Can Internet searches help industry watchers predict the success of a movie or the spread of an epidemic? Plenty of current studies show that when a trend in politics, consumer goods or even disease rises or falls, the Internet search volume for related terms rises and falls along with it.
Nokia has revealed that it expects to see massive growth in its African markets over the next few years, where it expects to see mobile penetration reach 69% in 2014, compared with just 39% in 2008. The Finnish handset giant expects to see 300 million new subscribers in the continent by 2014, outstripping projected growth in India and China put together. Africa is one of Nokia's key emerging markets, where it currently commands a market share of more than 50% of mobile users.
Significance: Despite its dominance in Africa, Nokia has suffered of late due to a falling share of the lucrative smartphone market. The company has recently announced a fight back to smartphone leadership, pointing out that its Symbian operating system remains the most widely used smartphone platform in the world. The world handset leader announced earlier this month that chief executive officer Olli-Pekka Kallasvuo will be replaced by former Microsoft employee Stephen Elop, following a series of disappointing quarters. Nokia still controls some 40% of the global smartphone market, but has lost out at the highest end to new rivals such as Apple, Research In Motion, and Google's Android.
Irish-based online education and certification provider ALISON is delighted to have launched a new suite of course offering a comprehensive exploration of “Outdoor Education and all its facets. The course takes a broad all-encompassing view and approaches the topic from a psychosocial, anthropological, geo-environmental, historic and marketing angle.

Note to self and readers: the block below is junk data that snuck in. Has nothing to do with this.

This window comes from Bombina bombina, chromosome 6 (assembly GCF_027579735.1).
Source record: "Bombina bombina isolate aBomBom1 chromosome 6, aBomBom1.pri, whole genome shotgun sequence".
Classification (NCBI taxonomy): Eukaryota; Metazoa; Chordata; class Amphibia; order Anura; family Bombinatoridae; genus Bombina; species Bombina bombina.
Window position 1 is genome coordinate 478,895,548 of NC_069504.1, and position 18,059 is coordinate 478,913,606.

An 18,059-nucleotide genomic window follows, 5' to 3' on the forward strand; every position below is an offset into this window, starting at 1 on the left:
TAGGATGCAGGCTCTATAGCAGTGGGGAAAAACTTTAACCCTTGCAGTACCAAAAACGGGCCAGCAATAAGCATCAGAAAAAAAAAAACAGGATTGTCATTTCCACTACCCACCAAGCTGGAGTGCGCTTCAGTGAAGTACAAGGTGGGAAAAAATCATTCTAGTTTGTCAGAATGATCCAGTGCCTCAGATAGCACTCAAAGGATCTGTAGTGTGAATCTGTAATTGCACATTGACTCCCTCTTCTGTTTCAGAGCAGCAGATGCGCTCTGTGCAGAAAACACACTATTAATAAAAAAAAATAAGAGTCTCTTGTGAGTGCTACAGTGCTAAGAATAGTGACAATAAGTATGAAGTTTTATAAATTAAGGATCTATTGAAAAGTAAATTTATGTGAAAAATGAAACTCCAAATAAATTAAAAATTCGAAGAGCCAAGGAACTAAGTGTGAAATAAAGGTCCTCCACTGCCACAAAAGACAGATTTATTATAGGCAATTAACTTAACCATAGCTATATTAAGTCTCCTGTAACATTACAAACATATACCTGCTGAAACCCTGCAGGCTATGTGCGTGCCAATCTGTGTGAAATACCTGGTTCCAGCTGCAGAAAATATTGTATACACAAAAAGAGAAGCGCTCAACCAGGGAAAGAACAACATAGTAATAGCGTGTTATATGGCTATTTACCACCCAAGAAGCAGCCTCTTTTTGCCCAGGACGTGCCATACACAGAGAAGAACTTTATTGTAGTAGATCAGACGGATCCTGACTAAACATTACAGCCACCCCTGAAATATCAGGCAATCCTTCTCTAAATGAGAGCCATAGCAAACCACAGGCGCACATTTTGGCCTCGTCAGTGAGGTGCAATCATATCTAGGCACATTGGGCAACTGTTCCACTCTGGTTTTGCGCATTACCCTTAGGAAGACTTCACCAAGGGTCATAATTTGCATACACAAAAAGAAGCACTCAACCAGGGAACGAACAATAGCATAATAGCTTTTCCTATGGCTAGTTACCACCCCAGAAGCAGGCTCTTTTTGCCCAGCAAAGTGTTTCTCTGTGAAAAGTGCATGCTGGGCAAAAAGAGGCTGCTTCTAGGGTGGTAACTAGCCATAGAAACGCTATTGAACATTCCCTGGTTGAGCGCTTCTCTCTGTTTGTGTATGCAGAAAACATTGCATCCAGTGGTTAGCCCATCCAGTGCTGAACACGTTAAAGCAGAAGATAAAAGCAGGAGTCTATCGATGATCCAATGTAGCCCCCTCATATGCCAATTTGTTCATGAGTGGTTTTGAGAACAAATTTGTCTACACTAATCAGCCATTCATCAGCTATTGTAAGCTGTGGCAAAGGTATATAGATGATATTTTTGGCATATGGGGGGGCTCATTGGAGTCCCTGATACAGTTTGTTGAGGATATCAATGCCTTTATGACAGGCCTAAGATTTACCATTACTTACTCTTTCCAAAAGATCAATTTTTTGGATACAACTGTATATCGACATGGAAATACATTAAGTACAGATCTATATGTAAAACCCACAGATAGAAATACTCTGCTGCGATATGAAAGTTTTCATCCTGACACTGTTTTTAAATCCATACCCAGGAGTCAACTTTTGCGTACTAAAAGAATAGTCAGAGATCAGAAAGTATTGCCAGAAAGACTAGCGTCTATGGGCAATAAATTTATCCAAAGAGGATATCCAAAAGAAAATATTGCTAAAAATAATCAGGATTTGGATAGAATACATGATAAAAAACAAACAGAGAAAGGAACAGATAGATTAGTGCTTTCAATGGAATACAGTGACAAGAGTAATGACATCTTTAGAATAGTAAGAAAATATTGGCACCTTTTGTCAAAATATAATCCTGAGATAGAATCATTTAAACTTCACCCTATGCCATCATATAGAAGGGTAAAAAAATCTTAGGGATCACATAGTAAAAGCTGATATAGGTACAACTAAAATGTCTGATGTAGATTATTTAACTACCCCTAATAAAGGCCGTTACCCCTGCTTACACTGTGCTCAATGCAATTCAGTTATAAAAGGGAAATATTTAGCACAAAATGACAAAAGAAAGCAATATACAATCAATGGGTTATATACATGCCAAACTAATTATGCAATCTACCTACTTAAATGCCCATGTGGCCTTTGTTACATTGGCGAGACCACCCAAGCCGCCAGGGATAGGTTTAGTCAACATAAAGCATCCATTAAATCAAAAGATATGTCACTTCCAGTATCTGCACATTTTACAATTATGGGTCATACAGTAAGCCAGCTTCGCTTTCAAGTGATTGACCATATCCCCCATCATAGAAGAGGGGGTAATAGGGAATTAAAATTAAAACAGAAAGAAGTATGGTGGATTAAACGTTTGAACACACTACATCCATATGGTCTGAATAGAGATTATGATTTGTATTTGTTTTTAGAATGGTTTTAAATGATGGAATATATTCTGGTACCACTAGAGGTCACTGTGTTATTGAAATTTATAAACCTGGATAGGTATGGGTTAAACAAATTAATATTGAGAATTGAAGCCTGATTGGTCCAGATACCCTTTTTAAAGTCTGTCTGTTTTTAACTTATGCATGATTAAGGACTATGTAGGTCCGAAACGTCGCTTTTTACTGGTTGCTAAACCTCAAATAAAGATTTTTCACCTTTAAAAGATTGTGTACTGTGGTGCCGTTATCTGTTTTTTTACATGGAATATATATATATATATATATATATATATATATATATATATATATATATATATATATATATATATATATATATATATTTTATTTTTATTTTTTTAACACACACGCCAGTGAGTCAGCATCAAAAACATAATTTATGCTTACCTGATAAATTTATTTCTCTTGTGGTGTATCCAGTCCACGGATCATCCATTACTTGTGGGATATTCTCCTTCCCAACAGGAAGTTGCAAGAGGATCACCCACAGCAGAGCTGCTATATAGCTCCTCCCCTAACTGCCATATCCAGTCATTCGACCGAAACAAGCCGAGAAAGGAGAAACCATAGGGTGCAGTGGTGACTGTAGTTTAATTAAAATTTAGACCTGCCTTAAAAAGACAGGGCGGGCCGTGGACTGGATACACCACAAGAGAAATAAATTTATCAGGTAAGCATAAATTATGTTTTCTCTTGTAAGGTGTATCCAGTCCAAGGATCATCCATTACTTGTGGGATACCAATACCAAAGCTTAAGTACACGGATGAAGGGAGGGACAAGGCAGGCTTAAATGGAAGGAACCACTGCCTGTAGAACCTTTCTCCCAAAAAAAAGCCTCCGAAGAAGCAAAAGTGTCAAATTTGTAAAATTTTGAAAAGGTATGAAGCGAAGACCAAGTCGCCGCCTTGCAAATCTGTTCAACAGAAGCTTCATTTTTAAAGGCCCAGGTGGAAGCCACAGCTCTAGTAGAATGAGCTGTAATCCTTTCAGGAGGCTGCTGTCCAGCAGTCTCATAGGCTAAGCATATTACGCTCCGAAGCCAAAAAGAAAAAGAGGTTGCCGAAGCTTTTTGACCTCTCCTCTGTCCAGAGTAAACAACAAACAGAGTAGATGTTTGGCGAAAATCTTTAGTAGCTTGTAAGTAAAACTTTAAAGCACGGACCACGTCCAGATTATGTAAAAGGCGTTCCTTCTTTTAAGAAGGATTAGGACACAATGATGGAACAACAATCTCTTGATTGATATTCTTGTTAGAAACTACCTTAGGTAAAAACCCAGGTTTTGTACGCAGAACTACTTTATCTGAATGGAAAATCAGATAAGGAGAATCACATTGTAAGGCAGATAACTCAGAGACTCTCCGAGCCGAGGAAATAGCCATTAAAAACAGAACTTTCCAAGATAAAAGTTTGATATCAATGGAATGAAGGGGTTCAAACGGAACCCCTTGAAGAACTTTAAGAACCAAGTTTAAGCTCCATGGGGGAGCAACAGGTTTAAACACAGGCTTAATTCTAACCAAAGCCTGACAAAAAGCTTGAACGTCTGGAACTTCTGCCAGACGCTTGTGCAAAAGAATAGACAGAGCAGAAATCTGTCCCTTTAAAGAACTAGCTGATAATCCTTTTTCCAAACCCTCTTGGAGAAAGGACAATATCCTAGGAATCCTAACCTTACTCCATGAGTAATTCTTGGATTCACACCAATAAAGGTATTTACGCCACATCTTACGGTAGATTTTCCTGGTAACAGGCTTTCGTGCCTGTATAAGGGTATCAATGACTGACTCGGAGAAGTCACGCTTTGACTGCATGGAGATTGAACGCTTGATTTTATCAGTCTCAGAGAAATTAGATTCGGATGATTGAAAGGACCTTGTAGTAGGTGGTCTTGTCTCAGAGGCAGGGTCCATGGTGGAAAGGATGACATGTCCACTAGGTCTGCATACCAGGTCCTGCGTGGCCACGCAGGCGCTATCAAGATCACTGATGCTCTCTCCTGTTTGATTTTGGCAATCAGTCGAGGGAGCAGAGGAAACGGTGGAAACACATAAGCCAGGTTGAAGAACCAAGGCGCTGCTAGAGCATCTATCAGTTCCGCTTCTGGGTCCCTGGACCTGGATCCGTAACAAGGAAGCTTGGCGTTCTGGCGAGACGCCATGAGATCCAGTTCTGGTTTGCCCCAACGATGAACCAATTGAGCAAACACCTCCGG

This free online course presents the learner with a basic introduction to the world of “Outdoors Education”. Using an interactive presentation style, the lessons begin by defining the word “Adventure”. The tutorial then explores the topic through a psychological lens and examines motivation for pursuing adventure sports and the common denominators between disparate adventures activities.
The course then proceeds to consider the subject from a social perspective and looks at the portrayal of adventures in the mainstream media. The first course concludes by outlining the practical equipment needed for adventure and the grading and guidebooks needed for a variety of adventure activities.
This second installment of the free Adventure course examines the environmental impact of human activity and conservation, sustainable living in the context of aboriginal Australia.
This lesson is a useful introduction for those who wish to learn and understand the various facets of Adventure sports and outdoor activities. It is particularly valuable for students and for those who wish to acquaint themselves with the fundamentals of the Outdoor Education
To access the free ALISON course "Outdoor Education" click on the following link.